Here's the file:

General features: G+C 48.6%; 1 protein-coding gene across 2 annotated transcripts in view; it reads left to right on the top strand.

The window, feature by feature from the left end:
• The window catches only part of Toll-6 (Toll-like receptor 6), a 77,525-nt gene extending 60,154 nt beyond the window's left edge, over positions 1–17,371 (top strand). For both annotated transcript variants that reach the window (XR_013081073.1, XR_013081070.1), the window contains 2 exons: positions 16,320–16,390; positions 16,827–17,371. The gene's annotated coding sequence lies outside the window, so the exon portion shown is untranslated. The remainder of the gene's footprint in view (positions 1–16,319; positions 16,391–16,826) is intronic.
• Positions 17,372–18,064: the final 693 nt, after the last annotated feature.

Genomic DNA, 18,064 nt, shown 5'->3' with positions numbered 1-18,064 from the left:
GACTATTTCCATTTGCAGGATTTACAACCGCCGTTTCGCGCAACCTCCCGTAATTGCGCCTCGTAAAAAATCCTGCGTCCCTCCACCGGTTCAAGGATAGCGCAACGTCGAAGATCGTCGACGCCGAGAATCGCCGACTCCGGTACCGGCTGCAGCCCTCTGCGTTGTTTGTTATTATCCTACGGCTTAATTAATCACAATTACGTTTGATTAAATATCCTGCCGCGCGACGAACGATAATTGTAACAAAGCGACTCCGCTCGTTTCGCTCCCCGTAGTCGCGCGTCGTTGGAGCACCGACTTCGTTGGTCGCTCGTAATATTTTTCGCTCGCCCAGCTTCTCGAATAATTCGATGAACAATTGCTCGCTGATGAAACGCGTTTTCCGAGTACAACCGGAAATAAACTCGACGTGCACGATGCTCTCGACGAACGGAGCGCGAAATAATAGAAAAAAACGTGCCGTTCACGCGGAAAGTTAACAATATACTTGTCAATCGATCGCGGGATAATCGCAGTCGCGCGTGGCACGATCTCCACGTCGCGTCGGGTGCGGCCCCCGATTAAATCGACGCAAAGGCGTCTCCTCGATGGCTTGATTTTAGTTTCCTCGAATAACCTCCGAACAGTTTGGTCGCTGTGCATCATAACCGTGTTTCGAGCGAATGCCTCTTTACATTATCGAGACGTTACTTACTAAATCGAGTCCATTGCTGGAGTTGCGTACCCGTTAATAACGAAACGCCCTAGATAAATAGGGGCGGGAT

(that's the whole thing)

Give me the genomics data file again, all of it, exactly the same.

General features: G+C 48.6%; 1 protein-coding gene across 2 annotated transcripts in view; it reads left to right on the top strand.

The window, feature by feature from the left end:
• The window catches only part of Toll-6 (Toll-like receptor 6), a 77,525-nt gene extending 60,154 nt beyond the window's left edge, over positions 1–17,371 (top strand). For both annotated transcript variants that reach the window (XR_013081073.1, XR_013081070.1), the window contains 2 exons: positions 16,320–16,390; positions 16,827–17,371. The gene's annotated coding sequence lies outside the window, so the exon portion shown is untranslated. The remainder of the gene's footprint in view (positions 1–16,319; positions 16,391–16,826) is intronic.
• Positions 17,372–18,064: the final 693 nt, after the last annotated feature.

Genomic DNA, 18,064 nt, shown 5'->3' with positions numbered 1-18,064 from the left:
GACTATTTCCATTTGCAGGATTTACAACCGCCGTTTCGCGCAACCTCCCGTAATTGCGCCTCGTAAAAAATCCTGCGTCCCTCCACCGGTTCAAGGATAGCGCAACGTCGAAGATCGTCGACGCCGAGAATCGCCGACTCCGGTACCGGCTGCAGCCCTCTGCGTTGTTTGTTATTATCCTACGGCTTAATTAATCACAATTACGTTTGATTAAATATCCTGCCGCGCGACGAACGATAATTGTAACAAAGCGACTCCGCTCGTTTCGCTCCCCGTAGTCGCGCGTCGTTGGAGCACCGACTTCGTTGGTCGCTCGTAATATTTTTCGCTCGCCCAGCTTCTCGAATAATTCGATGAACAATTGCTCGCTGATGAAACGCGTTTTCCGAGTACAACCGGAAATAAACTCGACGTGCACGATGCTCTCGACGAACGGAGCGCGAAATAATAGAAAAAAACGTGCCGTTCACGCGGAAAGTTAACAATATACTTGTCAATCGATCGCGGGATAATCGCAGTCGCGCGTGGCACGATCTCCACGTCGCGTCGGGTGCGGCCCCCGATTAAATCGACGCAAAGGCGTCTCCTCGATGGCTTGATTTTAGTTTCCTCGAATAACCTCCGAACAGTTTGGTCGCTGTGCATCATAACCGTGTTTCGAGCGAATGCCTCTTTACATTATCGAGACGTTACTTACTAAATCGAGTCCATTGCTGGAGTTGCGTACCCGTTAATAACGAAACGCCCTAGATAAATAGGGGCGGGAT